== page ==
Elive 2.9.0 beta released
The Elive Team is proud to announce the release of the beta version 2.9.0
TeX Live 2017 pretest started
Preparations for the release of TeX Live 2017 have started a few days ago with the freeze of updates in TeX Live 2016 and the announcement of the official start of the pretest period. That means that we invite people to test the new release and help fixing bugs.
deepin 15.4 Released With New Features — One Of The Best Looking Linux Distros
The deepin development team has released deepin 15.4 Linux distro. This release is powered by Linux kernel 4.9.8, which means that now more number of devices are supported. The major highlights of this elegant operating system are new designs for control center and desktop, improvements in the installer and hot corners, etc.
Atreus: Building a custom ergonomic keyboard
As mentioned in my Working on Android post, I’ve been using a mechanical keyboard for a couple of years now. Now that I work on Flowhub from home, it was a good time to re-evaluate the whole work setup. As far as regular keyboards go, the MiniLa was nice, but I wanted something more compact and ergonomic.
Intel Open Sources All Lustre Work, Brent Gorda Exits
In a letter to the Lustre community posted on the Intel website, Vice President of Intel’s Data Center Group Trish Damkroger informs that effective immediately the company will be contributing all Lustre development to the open source community. Damkroger also announced that Brent Gorda, General Manager, High Performance Data Division at Intel is leaving the company. Gorda is the former CEO of Whamcloud, the Lustre specialist acquired by Intel in 2012.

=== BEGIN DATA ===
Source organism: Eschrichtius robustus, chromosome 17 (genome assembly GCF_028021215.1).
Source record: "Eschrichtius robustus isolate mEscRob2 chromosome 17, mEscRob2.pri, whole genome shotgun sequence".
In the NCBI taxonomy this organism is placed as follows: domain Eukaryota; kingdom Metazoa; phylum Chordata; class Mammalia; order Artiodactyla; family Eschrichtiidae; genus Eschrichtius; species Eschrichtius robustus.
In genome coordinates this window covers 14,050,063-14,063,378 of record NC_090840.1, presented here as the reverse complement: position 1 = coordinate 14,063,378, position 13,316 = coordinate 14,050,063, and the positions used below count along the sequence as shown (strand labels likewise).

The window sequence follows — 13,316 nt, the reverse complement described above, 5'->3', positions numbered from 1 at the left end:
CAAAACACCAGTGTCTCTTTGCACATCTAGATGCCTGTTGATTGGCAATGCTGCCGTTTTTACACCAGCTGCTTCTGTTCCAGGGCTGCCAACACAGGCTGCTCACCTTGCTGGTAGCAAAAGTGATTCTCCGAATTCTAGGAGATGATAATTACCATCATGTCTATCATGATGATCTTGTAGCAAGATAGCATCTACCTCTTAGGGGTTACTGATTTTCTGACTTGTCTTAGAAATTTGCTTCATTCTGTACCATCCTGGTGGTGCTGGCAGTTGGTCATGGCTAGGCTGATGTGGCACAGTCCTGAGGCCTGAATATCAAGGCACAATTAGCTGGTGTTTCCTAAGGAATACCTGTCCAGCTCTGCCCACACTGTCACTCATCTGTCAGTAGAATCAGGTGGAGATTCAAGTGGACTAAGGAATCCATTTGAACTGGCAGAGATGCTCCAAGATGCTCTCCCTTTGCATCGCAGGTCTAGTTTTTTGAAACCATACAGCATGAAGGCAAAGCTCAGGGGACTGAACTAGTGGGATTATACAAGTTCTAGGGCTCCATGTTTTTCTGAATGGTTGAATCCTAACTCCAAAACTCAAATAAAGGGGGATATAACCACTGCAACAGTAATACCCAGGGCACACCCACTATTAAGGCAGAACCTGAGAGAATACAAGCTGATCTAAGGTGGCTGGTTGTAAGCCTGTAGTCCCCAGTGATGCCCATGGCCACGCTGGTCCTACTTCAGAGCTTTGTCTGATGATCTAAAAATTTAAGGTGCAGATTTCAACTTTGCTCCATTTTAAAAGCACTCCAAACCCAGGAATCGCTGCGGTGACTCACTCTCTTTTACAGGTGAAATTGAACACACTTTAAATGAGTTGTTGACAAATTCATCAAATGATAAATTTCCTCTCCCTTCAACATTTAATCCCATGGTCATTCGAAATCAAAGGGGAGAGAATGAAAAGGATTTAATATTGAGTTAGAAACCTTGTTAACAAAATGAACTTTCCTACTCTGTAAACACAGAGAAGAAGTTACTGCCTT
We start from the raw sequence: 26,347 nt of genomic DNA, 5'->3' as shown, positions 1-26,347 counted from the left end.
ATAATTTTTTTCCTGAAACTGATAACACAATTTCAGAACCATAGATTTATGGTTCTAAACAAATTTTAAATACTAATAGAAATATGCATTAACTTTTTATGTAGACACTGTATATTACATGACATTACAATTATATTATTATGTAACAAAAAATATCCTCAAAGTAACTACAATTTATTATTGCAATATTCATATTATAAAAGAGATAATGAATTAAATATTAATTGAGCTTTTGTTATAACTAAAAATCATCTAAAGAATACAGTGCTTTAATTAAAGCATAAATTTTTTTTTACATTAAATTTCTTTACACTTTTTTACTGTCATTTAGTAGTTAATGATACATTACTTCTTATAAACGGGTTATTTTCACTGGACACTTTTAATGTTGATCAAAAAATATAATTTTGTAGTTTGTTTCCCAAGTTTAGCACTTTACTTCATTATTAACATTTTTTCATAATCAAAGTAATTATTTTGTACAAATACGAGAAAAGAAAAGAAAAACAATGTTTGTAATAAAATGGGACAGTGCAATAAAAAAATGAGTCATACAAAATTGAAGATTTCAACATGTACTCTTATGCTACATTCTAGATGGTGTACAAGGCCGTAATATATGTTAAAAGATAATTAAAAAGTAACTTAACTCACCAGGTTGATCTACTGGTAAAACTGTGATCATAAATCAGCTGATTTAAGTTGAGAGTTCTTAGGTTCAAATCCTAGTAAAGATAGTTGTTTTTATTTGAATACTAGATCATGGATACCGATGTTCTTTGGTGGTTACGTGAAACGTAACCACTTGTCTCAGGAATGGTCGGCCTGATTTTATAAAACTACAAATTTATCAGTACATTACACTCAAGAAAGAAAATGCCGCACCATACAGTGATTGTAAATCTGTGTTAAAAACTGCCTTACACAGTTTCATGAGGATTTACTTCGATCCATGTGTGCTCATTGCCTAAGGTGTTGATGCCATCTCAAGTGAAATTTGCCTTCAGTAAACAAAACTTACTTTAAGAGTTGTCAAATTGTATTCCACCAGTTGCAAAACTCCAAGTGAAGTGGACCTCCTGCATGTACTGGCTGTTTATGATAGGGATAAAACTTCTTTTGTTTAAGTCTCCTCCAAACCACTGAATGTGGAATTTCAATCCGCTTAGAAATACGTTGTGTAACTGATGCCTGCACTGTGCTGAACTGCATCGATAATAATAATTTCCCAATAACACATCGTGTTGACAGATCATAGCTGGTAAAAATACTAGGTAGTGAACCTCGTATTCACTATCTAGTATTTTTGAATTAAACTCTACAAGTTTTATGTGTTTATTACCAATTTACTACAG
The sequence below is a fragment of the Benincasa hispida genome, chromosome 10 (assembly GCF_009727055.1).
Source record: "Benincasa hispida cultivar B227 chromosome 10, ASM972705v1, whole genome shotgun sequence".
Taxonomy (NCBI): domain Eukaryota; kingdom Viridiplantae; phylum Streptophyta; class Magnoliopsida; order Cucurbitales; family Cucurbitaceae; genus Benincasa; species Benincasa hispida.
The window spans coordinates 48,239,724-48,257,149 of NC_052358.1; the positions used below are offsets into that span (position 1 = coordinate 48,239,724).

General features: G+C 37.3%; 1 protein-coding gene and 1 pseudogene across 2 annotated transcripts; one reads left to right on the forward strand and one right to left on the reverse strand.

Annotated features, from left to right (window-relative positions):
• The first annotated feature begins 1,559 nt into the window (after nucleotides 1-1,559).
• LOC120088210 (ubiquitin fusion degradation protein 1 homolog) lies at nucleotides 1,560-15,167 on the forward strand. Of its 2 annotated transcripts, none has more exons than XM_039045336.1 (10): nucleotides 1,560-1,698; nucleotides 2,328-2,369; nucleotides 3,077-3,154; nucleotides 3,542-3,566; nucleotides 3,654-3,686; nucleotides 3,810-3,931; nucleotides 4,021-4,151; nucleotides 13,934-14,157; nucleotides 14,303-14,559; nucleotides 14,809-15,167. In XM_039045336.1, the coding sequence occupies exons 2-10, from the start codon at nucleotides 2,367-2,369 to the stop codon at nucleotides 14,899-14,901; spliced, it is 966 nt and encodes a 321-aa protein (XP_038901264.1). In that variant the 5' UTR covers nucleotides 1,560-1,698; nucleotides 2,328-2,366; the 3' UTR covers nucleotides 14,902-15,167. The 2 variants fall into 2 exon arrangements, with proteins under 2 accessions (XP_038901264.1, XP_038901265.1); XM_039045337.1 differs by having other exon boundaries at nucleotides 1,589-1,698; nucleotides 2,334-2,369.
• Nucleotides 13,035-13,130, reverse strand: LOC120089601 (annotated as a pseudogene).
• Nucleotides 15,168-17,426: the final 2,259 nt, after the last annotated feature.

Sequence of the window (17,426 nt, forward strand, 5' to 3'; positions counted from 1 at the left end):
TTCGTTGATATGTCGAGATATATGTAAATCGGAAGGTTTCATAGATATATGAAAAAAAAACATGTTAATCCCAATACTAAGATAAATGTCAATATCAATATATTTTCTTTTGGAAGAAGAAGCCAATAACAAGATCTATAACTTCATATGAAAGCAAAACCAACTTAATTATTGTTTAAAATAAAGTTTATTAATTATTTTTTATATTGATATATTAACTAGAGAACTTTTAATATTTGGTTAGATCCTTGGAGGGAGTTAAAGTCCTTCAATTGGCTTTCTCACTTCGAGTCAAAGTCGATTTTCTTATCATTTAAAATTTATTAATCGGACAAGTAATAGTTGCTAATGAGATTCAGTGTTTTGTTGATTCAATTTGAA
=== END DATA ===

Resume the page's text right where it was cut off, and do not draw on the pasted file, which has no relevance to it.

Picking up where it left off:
Korean researchers develop open source 3D bioprinter
Researchers from Seoul National University of Science and Technology in Korea have published the schematics for an open source 3D bioprinter.
3d-Printing is cool
I've heard about 3d-printing a lot in the past, although the hype seems to have mostly died down. My view has always been "That seems cool", coupled with "Everybody says making the models is very hard", and "the process itself is fiddly & time-consuming".
5 ways to succeed at learning a programming language
Whether you're taking up programming for the first time, or learning your 50th language, you might ask, "What's the best way to learn to program?" I surveyed dozens of people who taught themselves to program in Rust as part of my OSCON talk in 2016, and asked the expert autodidacts what advice they would give to others for picking up a new language. I found that despite their diverse backgrounds, all of my interviewees shared five common approaches to building new programming skills.
GitHub Developer Program shows bigger love
The GitHub Developer Program (programme, if we’re using Her Majesty’s English) has been around for around three years now.
Essentially, this initiative exists to encourage developers to test out application builds that integrate with GitHub.
GitHub Opens Developer Program to All
GitHub Inc. has revamped its developer program with several changes, including opening it up to all developers for the first time.
Previously, the three-year-old GitHub Developer Program was available to only those developers who had paid accounts at the open source code repository and software development platform specializing in Git-based version control.
- RcppQuantuccia 0.0.1
- 3 open source code libraries to handle MARC-formatted records
Dangers of in-person meetings for an existing community
It is inarguable there is a lot of value that we humans get from meeting with people in person. For a free/open source software project, this is often cited as the glue that holds together people whose normal interactions are textual (email, IRC) and lower-resolution than an in-person interaction gives. People who are bound together not by an employment agreement but rather a social agreement.